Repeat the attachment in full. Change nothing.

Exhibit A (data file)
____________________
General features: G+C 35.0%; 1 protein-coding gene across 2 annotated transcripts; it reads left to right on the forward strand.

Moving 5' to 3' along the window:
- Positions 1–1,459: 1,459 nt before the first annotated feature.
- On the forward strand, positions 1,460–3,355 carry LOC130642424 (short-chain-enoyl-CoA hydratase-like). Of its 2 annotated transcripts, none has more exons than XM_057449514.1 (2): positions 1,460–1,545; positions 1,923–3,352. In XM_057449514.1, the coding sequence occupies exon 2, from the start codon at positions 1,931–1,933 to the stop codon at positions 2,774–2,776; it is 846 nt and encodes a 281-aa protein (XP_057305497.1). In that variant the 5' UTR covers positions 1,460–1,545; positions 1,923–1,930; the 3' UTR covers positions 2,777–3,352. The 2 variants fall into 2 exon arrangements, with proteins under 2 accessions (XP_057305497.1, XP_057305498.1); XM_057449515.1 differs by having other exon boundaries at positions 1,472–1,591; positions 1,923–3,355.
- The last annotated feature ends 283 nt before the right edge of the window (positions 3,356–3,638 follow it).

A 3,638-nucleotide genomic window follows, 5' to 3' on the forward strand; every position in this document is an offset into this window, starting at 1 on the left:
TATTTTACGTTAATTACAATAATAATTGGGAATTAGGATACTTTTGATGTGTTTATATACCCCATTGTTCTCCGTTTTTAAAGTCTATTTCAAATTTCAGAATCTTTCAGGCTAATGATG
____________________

General features: G+C 35.0%; 1 protein-coding gene across 2 annotated transcripts; it reads left to right on the forward strand.

Moving 5' to 3' along the window:
- Positions 1–1,459: 1,459 nt before the first annotated feature.
- On the forward strand, positions 1,460–3,355 carry LOC130642424 (short-chain-enoyl-CoA hydratase-like). Of its 2 annotated transcripts, none has more exons than XM_057449514.1 (2): positions 1,460–1,545; positions 1,923–3,352. In XM_057449514.1, the coding sequence occupies exon 2, from the start codon at positions 1,931–1,933 to the stop codon at positions 2,774–2,776; it is 846 nt and encodes a 281-aa protein (XP_057305497.1). In that variant the 5' UTR covers positions 1,460–1,545; positions 1,923–1,930; the 3' UTR covers positions 2,777–3,352. The 2 variants fall into 2 exon arrangements, with proteins under 2 accessions (XP_057305497.1, XP_057305498.1); XM_057449515.1 differs by having other exon boundaries at positions 1,472–1,591; positions 1,923–3,355.
- The last annotated feature ends 283 nt before the right edge of the window (positions 3,356–3,638 follow it).

A 3,638-nucleotide genomic window follows, 5' to 3' on the forward strand; every position in this document is an offset into this window, starting at 1 on the left:
TATTTTACGTTAATTACAATAATAATTGGGAATTAGGATACTTTTGATGTGTTTATATACCCCATTGTTCTCCGTTTTTAAAGTCTATTTCAAATTTCAGAATCTTTCAGGCTAATGATG